Ravindran A/L Ramasamy V Public Prosecutor


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[In the matters of Criminal Trial No: 45-12-08 Before the High Court of Malaya in Pulau Pinang]








Mohamed Apandi bin Haji Ali, JCA Linton Albert, JCA Hamid Sultan Bin Abu Backer, JCA


Hamid Sultan Bin Abu Backer, JCA (Delivering Judgment of The Court)




[1] We heard the appellant’s/accused’s appeal on 27-02-2013 and on the same day we dismissed it. My learned brothers, Mohamed Apandi bin Haji Ali, JCA and Linton Albert, JCA have read the judgment and approved the same. This is our judgment.


Brief Facts


[2] The appellant and another accomplice named Jayakumar (deceased) entered into a jewellery shop to rob on 14-01-2008. From the evidence of SP3 and SP5 it was clear that the appellant and the deceased had broken the glass display in the shop with a hammer and pocketed the jewellery into a bag. In that process, the deceased took out a gun from his pocket and had shot several times. There was no evidence to show that the appellant made any attempt to stop the deceased from using the firearm or dis- associate himself from the deceased when the firearm was used (emphasis is ours). After the robbery both ran out and the appellant was caught and the deceased managed to escape. Subsequently, on 27-03-2009 the deceased was shot dead by the police in a separate armed robbery operation.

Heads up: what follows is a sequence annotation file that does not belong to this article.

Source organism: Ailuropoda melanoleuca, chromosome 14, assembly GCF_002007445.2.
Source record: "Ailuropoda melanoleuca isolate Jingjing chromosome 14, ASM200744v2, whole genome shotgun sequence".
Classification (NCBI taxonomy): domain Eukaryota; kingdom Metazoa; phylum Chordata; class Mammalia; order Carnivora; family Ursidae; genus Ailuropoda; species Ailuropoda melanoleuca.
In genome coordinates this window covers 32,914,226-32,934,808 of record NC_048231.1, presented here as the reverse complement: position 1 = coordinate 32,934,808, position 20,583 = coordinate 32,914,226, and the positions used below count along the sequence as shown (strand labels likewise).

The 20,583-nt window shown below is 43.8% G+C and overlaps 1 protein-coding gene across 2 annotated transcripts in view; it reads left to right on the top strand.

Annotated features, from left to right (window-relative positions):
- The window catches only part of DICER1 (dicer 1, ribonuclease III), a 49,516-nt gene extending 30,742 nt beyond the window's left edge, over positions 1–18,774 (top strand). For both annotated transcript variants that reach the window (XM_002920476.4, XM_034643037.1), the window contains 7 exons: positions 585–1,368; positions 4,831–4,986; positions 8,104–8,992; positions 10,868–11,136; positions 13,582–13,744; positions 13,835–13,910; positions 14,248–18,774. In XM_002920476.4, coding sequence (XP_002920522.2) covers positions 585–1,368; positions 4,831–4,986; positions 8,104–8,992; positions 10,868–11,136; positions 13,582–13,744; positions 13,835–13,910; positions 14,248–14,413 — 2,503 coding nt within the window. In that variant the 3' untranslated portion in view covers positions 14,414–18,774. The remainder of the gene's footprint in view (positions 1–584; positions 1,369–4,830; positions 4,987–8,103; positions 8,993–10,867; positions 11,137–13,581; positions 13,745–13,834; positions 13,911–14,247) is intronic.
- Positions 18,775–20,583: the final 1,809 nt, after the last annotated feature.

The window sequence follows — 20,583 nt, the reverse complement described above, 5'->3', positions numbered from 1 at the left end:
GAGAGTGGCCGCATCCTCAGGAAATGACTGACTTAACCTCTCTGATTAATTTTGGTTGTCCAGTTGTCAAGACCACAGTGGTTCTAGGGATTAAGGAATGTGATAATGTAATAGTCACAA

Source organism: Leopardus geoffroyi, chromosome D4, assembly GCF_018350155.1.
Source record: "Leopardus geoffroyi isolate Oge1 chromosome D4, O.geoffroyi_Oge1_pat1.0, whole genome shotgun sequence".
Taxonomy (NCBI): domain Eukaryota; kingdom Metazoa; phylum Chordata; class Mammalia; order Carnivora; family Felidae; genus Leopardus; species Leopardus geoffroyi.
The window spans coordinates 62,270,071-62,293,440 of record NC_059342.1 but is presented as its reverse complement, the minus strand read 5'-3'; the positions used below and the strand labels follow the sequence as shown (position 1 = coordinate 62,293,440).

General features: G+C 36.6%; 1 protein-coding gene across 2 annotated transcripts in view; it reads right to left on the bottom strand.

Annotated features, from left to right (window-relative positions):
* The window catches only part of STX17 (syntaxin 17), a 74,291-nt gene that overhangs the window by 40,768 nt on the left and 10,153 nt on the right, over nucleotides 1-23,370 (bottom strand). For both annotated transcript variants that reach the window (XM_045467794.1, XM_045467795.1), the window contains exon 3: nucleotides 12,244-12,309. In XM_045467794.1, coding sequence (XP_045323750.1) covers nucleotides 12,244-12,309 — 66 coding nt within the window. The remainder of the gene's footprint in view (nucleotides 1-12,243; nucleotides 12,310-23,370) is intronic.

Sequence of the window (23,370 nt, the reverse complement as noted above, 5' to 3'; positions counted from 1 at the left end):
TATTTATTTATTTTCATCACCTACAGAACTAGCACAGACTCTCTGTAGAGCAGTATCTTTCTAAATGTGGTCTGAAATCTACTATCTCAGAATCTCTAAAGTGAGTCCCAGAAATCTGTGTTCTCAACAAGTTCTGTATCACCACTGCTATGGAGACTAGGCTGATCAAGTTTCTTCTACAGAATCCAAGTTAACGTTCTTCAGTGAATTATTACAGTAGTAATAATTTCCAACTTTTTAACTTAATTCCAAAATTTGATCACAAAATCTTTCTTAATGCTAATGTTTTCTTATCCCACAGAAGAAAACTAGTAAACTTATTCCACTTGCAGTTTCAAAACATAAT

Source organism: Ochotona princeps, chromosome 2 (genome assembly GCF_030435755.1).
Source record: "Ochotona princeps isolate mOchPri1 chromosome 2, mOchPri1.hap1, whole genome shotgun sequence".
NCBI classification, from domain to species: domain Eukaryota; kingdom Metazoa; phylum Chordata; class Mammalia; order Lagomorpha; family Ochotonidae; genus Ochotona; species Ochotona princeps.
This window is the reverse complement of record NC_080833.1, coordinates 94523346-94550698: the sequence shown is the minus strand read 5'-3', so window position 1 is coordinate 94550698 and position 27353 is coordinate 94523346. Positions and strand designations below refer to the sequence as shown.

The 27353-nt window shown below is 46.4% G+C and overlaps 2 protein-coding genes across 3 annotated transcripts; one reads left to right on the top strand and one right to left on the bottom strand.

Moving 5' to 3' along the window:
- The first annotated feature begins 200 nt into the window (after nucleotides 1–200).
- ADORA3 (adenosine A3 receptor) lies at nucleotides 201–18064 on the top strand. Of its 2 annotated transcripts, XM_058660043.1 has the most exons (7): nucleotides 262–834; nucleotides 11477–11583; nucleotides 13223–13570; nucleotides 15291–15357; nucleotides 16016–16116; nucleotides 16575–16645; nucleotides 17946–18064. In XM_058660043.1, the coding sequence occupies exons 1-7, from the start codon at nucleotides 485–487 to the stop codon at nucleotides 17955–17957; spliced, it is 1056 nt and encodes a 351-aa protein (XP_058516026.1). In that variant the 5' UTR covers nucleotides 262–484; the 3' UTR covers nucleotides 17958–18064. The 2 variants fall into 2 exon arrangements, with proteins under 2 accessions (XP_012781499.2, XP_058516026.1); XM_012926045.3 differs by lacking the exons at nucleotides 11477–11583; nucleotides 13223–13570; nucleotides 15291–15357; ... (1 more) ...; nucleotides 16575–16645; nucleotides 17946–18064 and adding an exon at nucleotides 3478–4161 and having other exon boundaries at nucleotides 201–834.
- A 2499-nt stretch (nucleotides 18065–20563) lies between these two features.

[3] The appellant was charged with two offences. One under section 3A of the Firearms (Increased Penalties) Act 1971 (FIPA 1971) the other for robbery using a deadly weapon, i.e. a hammer. The appellant was found guilty of both the charges. On the first charge he was sentenced to death. On the 2nd charge he was sentenced to 10 years imprisonment and 10 strokes of the rotan. The appellant is not appealing on the 2nd charge but only the first which reads as follows: